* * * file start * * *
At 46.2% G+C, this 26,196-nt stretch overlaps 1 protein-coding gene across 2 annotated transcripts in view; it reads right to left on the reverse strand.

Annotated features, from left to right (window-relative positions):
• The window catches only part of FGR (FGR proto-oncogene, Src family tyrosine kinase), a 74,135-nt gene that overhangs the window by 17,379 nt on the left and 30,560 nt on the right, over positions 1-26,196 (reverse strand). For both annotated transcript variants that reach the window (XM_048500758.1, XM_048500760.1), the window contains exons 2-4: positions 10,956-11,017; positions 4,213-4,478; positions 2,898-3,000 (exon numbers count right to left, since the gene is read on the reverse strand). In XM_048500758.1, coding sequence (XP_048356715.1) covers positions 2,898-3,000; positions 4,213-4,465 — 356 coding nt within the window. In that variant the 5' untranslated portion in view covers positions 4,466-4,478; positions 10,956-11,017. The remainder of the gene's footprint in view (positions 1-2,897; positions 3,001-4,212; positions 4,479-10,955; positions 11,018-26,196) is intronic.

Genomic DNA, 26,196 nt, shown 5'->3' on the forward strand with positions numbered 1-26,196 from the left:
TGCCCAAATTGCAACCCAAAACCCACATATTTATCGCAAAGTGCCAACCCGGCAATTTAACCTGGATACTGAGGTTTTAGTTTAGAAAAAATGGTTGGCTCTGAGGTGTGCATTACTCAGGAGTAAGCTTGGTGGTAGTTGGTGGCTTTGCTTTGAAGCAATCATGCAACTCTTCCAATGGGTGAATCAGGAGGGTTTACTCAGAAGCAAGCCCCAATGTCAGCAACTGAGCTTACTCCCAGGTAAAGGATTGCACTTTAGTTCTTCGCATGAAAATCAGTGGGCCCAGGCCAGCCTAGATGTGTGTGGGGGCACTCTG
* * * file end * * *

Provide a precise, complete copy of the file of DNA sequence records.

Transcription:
At 46.2% G+C, this 26,196-nt stretch overlaps 1 protein-coding gene across 2 annotated transcripts in view; it reads right to left on the reverse strand.

Annotated features, from left to right (window-relative positions):
• The window catches only part of FGR (FGR proto-oncogene, Src family tyrosine kinase), a 74,135-nt gene that overhangs the window by 17,379 nt on the left and 30,560 nt on the right, over positions 1-26,196 (reverse strand). For both annotated transcript variants that reach the window (XM_048500758.1, XM_048500760.1), the window contains exons 2-4: positions 10,956-11,017; positions 4,213-4,478; positions 2,898-3,000 (exon numbers count right to left, since the gene is read on the reverse strand). In XM_048500758.1, coding sequence (XP_048356715.1) covers positions 2,898-3,000; positions 4,213-4,465 — 356 coding nt within the window. In that variant the 5' untranslated portion in view covers positions 4,466-4,478; positions 10,956-11,017. The remainder of the gene's footprint in view (positions 1-2,897; positions 3,001-4,212; positions 4,479-10,955; positions 11,018-26,196) is intronic.

Genomic DNA, 26,196 nt, shown 5'->3' on the forward strand with positions numbered 1-26,196 from the left:
TGCCCAAATTGCAACCCAAAACCCACATATTTATCGCAAAGTGCCAACCCGGCAATTTAACCTGGATACTGAGGTTTTAGTTTAGAAAAAATGGTTGGCTCTGAGGTGTGCATTACTCAGGAGTAAGCTTGGTGGTAGTTGGTGGCTTTGCTTTGAAGCAATCATGCAACTCTTCCAATGGGTGAATCAGGAGGGTTTACTCAGAAGCAAGCCCCAATGTCAGCAACTGAGCTTACTCCCAGGTAAAGGATTGCACTTTAGTTCTTCGCATGAAAATCAGTGGGCCCAGGCCAGCCTAGATGTGTGTGGGGGCACTCTG